Global Storming – Tropical cyclones and climate change

The hurricane season of 2017 saw several massive cyclones batter the USA and Caribbean in quick succession. First Harvey, then Irma, Jose and Maria all reached category 3 or higher. The intensity and frequency of these events resulted in huge media coverage and led many to speculate on the role of global warming in these storms.

And the carnage was not left in 2017. Just last week a state of emergency was declared in American Samoa after tropical storm Gita hit the South Pacific Islands. Now the same storm has moved on to New Zealand where it is causing further damage. But is climate change really to blame? Could it simply be media hysteria combined with an unlikely but perfectly natural episode? Perhaps. But first we must understand the mechanism behind tropical storms and how, if at all, it relates to climate change.

Climate is the long term average of weather, and weather is the transfer of energy through our atmosphere. Heat in both the oceans and atmosphere causes air to rise and water to evaporate. Rising air creates differences in air pressure and convection currents which cause wind. Further energy is released as water condenses to form rain. Thus weather is the combination of these processes and is ultimately driven by the total energy held in the atmosphere and oceans. Since greenhouse gases increase the amount of energy retained in the atmosphere, it follows that more energy = a more intense weather system.

Tropical storms form due to rapid evaporation from warm oceans which is driven upwards by rising, humid air. As clouds form, energy is released and the clouds are pushed outwards by the ever rising air at the centre. The trademark spiral of the storm is caused by the effect of earth’s rotation which also generates powerful winds. In a sense tropical storms are the planet’s way of releasing excess heat (1).

Three of the tropical storms to hit the Caribbean in September 2017. Image from NASA/NOAA GOES Project via New York Times

 

However, it is impossible to definitively prove that any storm was ‘caused’ by global warming. Individual storms are weather events. Climate is the average of weather events and therefore no single event can be evidence of climate change, but trends in storm intensity and frequency can. Keeping this in mind, the hurricane season of 2017 was undeniably more intense than normal (2) and, while causality cannot be proven, rising global temperatures are almost certainly contributing to the storms.

The temperature of the ocean surface (Sea Surface Temperature or SST) is a strong determinant for whether a storm will develop and it is an observable and measurable fact that SSTs have increased by approximately 1oC since the 19th century (3). Furthermore extreme precipitation correlates strongly with atmospheric water content, which in turn increases by approximately 6.5% per oC of warming (1). So if the atmosphere and oceans warm, the intensity of storms should increase – and the earth is undeniably warming (more temperature records have been broken in the last 18 years than in the rest of recorded history). Climate models indicate that, depending on the severity of warming, the amount of energy released by tropical storms in a given year will increase by anywhere between 8 and 80% by 2100 (4). However, current thinking indicates that this energy will be released in fewer (and therefore more powerful) events and it is thought that there will be an increase in global storm intensity of around 4% by 2100 (5). In other words, there will be fewer storms overall, but more of them will be super intense like Harvey, Irma or Maria. Thus we can expect hurricane seasons like 2017 to become increasingly normal in the future.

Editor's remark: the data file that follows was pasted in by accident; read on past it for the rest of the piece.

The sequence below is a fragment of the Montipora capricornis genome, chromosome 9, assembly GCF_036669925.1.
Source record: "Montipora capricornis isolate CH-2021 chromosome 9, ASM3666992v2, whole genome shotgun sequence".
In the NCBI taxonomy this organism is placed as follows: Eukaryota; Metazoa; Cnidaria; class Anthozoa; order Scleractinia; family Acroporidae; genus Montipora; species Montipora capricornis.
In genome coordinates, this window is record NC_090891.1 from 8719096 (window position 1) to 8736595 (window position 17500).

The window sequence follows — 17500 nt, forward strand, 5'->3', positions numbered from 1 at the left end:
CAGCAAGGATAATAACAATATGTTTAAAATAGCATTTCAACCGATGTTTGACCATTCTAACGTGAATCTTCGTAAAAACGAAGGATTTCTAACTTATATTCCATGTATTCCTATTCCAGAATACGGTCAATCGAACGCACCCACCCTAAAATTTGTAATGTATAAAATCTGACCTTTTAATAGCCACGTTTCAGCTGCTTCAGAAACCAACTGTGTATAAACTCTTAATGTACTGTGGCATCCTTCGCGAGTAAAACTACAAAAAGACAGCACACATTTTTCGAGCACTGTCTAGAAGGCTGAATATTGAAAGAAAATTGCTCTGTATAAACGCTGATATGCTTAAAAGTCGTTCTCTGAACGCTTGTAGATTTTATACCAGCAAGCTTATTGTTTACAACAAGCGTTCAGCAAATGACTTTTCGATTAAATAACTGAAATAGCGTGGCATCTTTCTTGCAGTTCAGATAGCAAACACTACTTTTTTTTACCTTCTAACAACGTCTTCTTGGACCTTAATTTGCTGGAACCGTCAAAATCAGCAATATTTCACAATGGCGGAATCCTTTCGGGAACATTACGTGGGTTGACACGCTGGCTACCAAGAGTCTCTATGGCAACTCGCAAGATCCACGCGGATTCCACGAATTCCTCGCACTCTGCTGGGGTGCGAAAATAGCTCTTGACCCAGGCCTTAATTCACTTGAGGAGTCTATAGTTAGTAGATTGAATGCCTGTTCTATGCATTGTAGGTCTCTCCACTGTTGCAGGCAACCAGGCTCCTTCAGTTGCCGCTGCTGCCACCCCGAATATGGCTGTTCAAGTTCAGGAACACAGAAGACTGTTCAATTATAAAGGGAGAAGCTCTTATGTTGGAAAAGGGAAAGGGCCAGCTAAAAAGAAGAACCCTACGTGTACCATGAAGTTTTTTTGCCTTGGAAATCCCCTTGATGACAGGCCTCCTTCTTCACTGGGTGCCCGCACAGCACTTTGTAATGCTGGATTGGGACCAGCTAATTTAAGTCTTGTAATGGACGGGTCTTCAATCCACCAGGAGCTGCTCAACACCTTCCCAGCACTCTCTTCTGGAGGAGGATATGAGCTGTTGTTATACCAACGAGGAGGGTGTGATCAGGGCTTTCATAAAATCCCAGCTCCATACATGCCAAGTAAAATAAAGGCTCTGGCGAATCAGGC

As we have seen, tropical storms endanger lives and cause colossal damage to infrastructure, homes and the local economy. Indeed, massive flooding can also increase the risk of disease and damage agriculture, which also hurts the economy. In short, the threat of more intense storms is not one to be taken lightly and even those who value economics over the environment must surely wake up to the reality that the two are inextricably intertwined. It is too late to prevent climate change, and continued global warming is inevitable; but it is not too late to prepare for the future and limit the damage that could be done. Let’s act now and save lives.

 

 

References

  1.  Hughes, F., Hodkinson, J. and Montgomery, H., 2017. Tropical cyclones and public health: how climate change is driving increasingly extreme weather-an essay by Fintan Hughes, Jack Hodkinson, and Hugh Montgomery. BMJ: British Medical Journal (Online), 359. Link: http://www.bmj.com/content/359/bmj.j4908.full
  2. Maggie Astor, The 2017 Hurricane Season Really Is More Intense Than Normal, Nytimes.com Link: https://www.nytimes.com/2017/09/19/us/hurricanes-irma-harvey-maria.html
  3. Coppini, G. and Christiansen, T., 2009. Rising sea surface temperature: towards ice-free Arctic summers and a changing marine food chain Document Actions. Link: https://www.eea.europa.eu/themes/coast_sea/sea-surface-temperature/rising-temp
  4. Emanuel, K.A., 2013. Downscaling CMIP5 climate models shows increased tropical cyclone activity over the 21st century. Proceedings of the National Academy of Sciences, 110(30), pp.12219-12224. Link: http://www.pnas.org/content/110/30/12219.short
  5. Knutson, T.R., Sirutis, J.J., Zhao, M., Tuleya, R.E., Bender, M., Vecchi, G.A., Villarini, G. and Chavas, D., 2015. Global projections of intense tropical cyclone activity for the late twenty-first century from dynamical downscaling of CMIP5/RCP4. 5 scenarios. Journal of Climate28(18), pp.7203-7224. Link: https://journals.ametsoc.org/doi/abs/10.1175/JCLI-D-15-0129.1
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